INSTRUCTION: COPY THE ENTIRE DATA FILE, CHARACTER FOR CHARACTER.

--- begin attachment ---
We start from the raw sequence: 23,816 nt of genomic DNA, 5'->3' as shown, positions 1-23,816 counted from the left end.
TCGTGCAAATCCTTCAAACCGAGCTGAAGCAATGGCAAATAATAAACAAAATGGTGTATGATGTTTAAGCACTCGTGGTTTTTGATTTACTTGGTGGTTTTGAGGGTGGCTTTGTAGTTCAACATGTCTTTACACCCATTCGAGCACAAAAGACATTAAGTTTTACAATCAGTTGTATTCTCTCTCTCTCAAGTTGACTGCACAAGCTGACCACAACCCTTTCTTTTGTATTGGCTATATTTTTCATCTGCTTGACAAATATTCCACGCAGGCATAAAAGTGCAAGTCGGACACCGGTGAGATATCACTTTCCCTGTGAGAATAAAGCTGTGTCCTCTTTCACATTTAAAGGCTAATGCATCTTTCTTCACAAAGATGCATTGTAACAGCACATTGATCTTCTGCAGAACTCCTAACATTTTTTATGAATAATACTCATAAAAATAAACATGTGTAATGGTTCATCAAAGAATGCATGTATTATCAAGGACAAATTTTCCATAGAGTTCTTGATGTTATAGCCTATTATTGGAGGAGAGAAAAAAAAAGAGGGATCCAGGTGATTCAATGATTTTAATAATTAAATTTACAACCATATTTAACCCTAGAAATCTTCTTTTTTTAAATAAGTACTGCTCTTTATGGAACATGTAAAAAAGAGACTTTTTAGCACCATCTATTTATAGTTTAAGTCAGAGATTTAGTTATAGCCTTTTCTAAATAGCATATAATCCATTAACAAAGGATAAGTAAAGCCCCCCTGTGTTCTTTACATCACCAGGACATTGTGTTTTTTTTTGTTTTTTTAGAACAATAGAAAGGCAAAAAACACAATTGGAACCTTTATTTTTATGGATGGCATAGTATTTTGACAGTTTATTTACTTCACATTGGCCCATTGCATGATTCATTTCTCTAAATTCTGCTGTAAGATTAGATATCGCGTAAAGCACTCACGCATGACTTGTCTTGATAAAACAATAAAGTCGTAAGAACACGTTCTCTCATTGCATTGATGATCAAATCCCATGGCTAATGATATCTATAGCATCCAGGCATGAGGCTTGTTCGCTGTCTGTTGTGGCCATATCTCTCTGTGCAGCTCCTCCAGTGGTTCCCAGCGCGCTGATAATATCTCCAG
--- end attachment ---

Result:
We start from the raw sequence: 23,816 nt of genomic DNA, 5'->3' as shown, positions 1-23,816 counted from the left end.
TCGTGCAAATCCTTCAAACCGAGCTGAAGCAATGGCAAATAATAAACAAAATGGTGTATGATGTTTAAGCACTCGTGGTTTTTGATTTACTTGGTGGTTTTGAGGGTGGCTTTGTAGTTCAACATGTCTTTACACCCATTCGAGCACAAAAGACATTAAGTTTTACAATCAGTTGTATTCTCTCTCTCTCAAGTTGACTGCACAAGCTGACCACAACCCTTTCTTTTGTATTGGCTATATTTTTCATCTGCTTGACAAATATTCCACGCAGGCATAAAAGTGCAAGTCGGACACCGGTGAGATATCACTTTCCCTGTGAGAATAAAGCTGTGTCCTCTTTCACATTTAAAGGCTAATGCATCTTTCTTCACAAAGATGCATTGTAACAGCACATTGATCTTCTGCAGAACTCCTAACATTTTTTATGAATAATACTCATAAAAATAAACATGTGTAATGGTTCATCAAAGAATGCATGTATTATCAAGGACAAATTTTCCATAGAGTTCTTGATGTTATAGCCTATTATTGGAGGAGAGAAAAAAAAAGAGGGATCCAGGTGATTCAATGATTTTAATAATTAAATTTACAACCATATTTAACCCTAGAAATCTTCTTTTTTTAAATAAGTACTGCTCTTTATGGAACATGTAAAAAAGAGACTTTTTAGCACCATCTATTTATAGTTTAAGTCAGAGATTTAGTTATAGCCTTTTCTAAATAGCATATAATCCATTAACAAAGGATAAGTAAAGCCCCCCTGTGTTCTTTACATCACCAGGACATTGTGTTTTTTTTTGTTTTTTTAGAACAATAGAAAGGCAAAAAACACAATTGGAACCTTTATTTTTATGGATGGCATAGTATTTTGACAGTTTATTTACTTCACATTGGCCCATTGCATGATTCATTTCTCTAAATTCTGCTGTAAGATTAGATATCGCGTAAAGCACTCACGCATGACTTGTCTTGATAAAACAATAAAGTCGTAAGAACACGTTCTCTCATTGCATTGATGATCAAATCCCATGGCTAATGATATCTATAGCATCCAGGCATGAGGCTTGTTCGCTGTCTGTTGTGGCCATATCTCTCTGTGCAGCTCCTCCAGTGGTTCCCAGCGCGCTGATAATATCTCCAG